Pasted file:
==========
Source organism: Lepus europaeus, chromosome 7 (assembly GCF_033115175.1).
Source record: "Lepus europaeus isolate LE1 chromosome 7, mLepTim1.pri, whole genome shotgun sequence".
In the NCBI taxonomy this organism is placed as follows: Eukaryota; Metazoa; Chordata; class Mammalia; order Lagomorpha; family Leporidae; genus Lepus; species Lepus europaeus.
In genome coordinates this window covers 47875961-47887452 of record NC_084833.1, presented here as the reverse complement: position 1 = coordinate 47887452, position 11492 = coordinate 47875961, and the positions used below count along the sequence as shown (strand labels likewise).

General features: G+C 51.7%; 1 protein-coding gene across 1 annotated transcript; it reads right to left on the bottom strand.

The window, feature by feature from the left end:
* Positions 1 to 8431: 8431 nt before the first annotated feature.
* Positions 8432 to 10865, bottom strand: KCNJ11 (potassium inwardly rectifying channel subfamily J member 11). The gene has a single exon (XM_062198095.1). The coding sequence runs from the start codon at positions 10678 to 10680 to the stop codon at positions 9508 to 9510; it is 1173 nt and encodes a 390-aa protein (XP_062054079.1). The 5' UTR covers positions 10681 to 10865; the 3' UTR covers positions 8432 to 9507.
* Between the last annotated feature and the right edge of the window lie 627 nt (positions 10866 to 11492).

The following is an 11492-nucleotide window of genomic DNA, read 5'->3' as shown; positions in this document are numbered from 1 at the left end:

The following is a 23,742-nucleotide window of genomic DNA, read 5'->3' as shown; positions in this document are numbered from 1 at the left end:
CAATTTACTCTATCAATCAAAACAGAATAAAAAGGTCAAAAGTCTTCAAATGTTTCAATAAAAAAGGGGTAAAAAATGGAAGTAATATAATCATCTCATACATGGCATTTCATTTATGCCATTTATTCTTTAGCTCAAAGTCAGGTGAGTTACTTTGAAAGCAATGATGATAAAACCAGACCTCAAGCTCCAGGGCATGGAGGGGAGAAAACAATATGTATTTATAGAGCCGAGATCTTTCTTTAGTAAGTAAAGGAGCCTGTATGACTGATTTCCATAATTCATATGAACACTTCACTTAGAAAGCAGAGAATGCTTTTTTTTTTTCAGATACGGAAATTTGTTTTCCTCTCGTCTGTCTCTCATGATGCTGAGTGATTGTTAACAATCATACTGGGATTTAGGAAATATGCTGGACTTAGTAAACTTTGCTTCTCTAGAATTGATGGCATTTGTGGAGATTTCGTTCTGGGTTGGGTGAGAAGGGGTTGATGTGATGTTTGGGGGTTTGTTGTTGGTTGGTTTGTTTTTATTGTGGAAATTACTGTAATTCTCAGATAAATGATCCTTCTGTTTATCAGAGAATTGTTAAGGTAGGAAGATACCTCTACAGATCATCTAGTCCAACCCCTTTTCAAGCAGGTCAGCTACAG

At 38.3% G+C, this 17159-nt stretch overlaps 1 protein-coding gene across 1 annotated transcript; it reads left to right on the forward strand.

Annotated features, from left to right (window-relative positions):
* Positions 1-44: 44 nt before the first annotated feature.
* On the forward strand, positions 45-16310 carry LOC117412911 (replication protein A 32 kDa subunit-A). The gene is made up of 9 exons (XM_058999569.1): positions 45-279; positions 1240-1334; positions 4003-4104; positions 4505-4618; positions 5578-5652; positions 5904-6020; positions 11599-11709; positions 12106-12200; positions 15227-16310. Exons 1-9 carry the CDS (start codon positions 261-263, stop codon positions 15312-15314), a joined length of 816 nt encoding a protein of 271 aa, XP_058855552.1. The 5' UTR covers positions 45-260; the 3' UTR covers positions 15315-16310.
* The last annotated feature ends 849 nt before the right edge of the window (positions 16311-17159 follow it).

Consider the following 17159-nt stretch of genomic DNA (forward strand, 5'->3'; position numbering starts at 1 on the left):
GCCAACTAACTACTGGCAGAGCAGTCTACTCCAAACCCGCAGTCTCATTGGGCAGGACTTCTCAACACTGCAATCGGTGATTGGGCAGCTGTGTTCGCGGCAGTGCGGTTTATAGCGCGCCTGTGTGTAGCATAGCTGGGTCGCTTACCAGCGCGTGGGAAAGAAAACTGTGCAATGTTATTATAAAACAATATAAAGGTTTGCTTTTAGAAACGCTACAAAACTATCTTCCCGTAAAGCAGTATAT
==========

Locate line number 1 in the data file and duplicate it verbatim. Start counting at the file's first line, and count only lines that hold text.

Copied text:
Source organism: Lepus europaeus, chromosome 7 (assembly GCF_033115175.1).